If you visit our Facebook page, you’ll see that many of our readers are loved ones seeking information for people who have been injured by asbestos. Of course, legal remedies are available for people injured by asbestos. But in certain circumstances, legal remedies may also be available for their loved ones.
In our next series, we will look at the types of legal claims that may be available for loved ones. Let’s begin with loss of consortium claims.
What Is Loss of Consortium?
Spouses of people who are injured often bring loss of consortium claims. Generally speaking, these types of claims address the loss of the benefits of a family relationship due to an injury. While some jurisdictions only recognize claims by spouses, others allow other family members to bring loss of consortium claims (e.g., a parent losing the love and affection of a child).
Because state laws concerning loss of consortium vary greatly, this post will focus on loss of consortium claims that are specific to the marital relationship. We’ll discuss claims that are generally available to other family members (e.g., wrongful death claims) later in the series.
In the marriage context, loss of consortium claims arise when one spouse’s injuries prevent him or her from providing the benefits of a marital relationship to the other spouse. These benefits range from caring for children to sexual relations.
As a California court explained in a 1979 case, loss of consortium refers to a spouse’s “physical, psychological, and emotional pain and anguish which results when [his or her spouse] is negligently injured to the extent that he [or she] is no longer capable of providing the love, affection, companionship, comfort or sexual relations [naturally associated] with normal married life.”
In 1974, another California court explained the reasoning behind holding a party liable for loss of consortium. It held that a party responsible for seriously injuring an adult should expect that the adult is married and that his or her spouse will also be affected by the injury.
Under this reasoning, a company that fails to warn about asbestos dangers may be held liable not only for the injury caused to someone who was directly exposed to asbestos, but also for pain and anguish experienced by his or her spouse.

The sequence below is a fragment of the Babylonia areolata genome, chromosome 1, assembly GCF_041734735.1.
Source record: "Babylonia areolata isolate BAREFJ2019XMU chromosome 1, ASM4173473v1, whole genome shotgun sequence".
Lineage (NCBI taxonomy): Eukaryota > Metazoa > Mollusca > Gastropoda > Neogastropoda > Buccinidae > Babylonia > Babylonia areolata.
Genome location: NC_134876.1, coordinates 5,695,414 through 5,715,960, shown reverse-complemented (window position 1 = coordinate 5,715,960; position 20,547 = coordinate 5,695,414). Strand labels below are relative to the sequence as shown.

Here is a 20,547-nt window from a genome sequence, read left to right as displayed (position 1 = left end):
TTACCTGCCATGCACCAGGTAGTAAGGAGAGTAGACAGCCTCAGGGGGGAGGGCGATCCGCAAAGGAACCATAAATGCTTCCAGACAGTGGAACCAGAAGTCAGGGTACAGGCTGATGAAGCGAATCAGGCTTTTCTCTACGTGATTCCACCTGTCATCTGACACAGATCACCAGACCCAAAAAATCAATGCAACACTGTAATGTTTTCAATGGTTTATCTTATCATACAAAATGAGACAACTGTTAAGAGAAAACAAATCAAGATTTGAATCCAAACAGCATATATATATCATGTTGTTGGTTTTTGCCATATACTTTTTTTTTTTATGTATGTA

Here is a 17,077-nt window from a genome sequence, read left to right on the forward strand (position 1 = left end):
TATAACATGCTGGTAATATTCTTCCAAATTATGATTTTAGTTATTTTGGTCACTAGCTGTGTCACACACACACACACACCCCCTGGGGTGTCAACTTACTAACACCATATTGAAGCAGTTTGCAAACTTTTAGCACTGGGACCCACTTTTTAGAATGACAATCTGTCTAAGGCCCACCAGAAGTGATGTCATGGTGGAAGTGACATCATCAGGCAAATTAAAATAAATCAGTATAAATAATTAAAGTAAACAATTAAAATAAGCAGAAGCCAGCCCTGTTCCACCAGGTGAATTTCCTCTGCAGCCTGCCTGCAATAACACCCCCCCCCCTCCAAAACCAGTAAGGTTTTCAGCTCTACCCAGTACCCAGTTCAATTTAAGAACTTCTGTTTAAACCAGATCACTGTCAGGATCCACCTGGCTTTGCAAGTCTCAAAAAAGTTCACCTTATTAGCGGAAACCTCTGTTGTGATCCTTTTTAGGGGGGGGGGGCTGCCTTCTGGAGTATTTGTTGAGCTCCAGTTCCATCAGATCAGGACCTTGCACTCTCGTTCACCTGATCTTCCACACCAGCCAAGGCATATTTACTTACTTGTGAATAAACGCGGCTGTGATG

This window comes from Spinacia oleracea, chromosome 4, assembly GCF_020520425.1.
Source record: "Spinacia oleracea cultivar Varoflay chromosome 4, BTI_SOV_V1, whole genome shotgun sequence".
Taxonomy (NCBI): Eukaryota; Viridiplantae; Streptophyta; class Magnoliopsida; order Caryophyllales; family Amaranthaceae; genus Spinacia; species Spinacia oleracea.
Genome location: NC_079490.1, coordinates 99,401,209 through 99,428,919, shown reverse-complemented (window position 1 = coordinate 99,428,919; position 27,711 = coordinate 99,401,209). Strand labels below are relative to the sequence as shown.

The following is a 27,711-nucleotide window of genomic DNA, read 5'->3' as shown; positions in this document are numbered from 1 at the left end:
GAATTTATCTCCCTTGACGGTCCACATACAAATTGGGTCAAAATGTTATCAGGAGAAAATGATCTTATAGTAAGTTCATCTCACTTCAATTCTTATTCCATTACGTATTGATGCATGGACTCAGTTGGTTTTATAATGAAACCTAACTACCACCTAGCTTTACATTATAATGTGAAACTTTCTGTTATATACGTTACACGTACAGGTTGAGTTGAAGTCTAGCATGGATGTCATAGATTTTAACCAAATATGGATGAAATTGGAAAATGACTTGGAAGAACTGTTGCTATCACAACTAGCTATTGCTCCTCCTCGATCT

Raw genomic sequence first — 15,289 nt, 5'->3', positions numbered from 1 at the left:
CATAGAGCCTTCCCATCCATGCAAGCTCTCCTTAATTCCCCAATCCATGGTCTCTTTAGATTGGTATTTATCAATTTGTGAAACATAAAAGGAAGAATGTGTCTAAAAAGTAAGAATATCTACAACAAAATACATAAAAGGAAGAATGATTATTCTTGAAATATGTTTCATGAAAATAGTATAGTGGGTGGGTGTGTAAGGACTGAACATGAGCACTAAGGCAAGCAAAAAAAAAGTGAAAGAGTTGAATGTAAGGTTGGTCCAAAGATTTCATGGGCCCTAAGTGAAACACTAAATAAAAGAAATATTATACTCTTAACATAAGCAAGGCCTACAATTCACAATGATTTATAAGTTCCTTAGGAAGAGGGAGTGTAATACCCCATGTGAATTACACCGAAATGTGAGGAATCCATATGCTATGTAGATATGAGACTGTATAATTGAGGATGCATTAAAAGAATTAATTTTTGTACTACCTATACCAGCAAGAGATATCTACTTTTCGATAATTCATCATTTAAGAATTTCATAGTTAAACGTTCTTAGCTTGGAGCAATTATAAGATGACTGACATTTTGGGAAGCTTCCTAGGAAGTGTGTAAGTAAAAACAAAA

Claimant Does Not Have to Be Exposed to Asbestos
If you’ve been following our Survivor Insight Series and legal blog, you’re probably aware that secondary asbestos exposure can place children and spouses of people who were directly exposed at risk for developing asbestos-related diseases themselves. Last year, the Illinois Supreme Court opened the door for more family members who have been injured by secondary asbestos exposure to file their own asbestos personal injury claims. Like those who were directly exposed, plaintiffs who are injured by secondary asbestos exposure must show that they have been diagnosed with an asbestos-related disease.
There is no such requirement for asbestos loss of consortium claimants. Experiencing asbestos exposure, whether direct or indirect, is not a prerequisite for filing a loss of consortium claim. In fact, in addition to their own personal injury claims, people who are injured by secondary asbestos exposure may also have separate loss of consortium claims based on the spouses’ injuries.
However, a loss of consortium claimant must show that his or her spouse was injured and that the marital relationship has suffered because of that injury. How the claimant goes about doing this will differ by state.
Some courts treat loss of consortium claims as distinct claims that may be triggered by a spouse’s injury, but remain separate. But many courts view them as “derivative” claims that are also subject to the same procedural rules as the spouse’s personal injury claim. This means that whatever happens to the spouse’s claim (e.g., it’s dismissed or settles) effectively happens to the loss of consortium claim, too.
Regardless of how the applicable state court views the loss of consortium claim, the couple must be prepared to discuss sensitive and private matters. Since compensation for non-economic harm (e.g., pain and suffering) are awarded at the jury’s discretion, there is always the possibility it could be nominal. That’s why some claimants don’t think it’s worth it to disclose such personal information.
Like any legal claim, loss of consortium claims are met with varying degrees of success depending on the specific facts of the case. And again, laws vary by state. So it’s best to speak with a qualified mesothelioma attorney if your marital relationship has suffered because of an asbestos injury. Your attorney can explain what you can expect when making a loss of consortium claim and how you can handle intrusiveness into your personal affairs during the case process.
Our next post will provide more information on the timing of asbestos loss of consortium claims and who can bring them.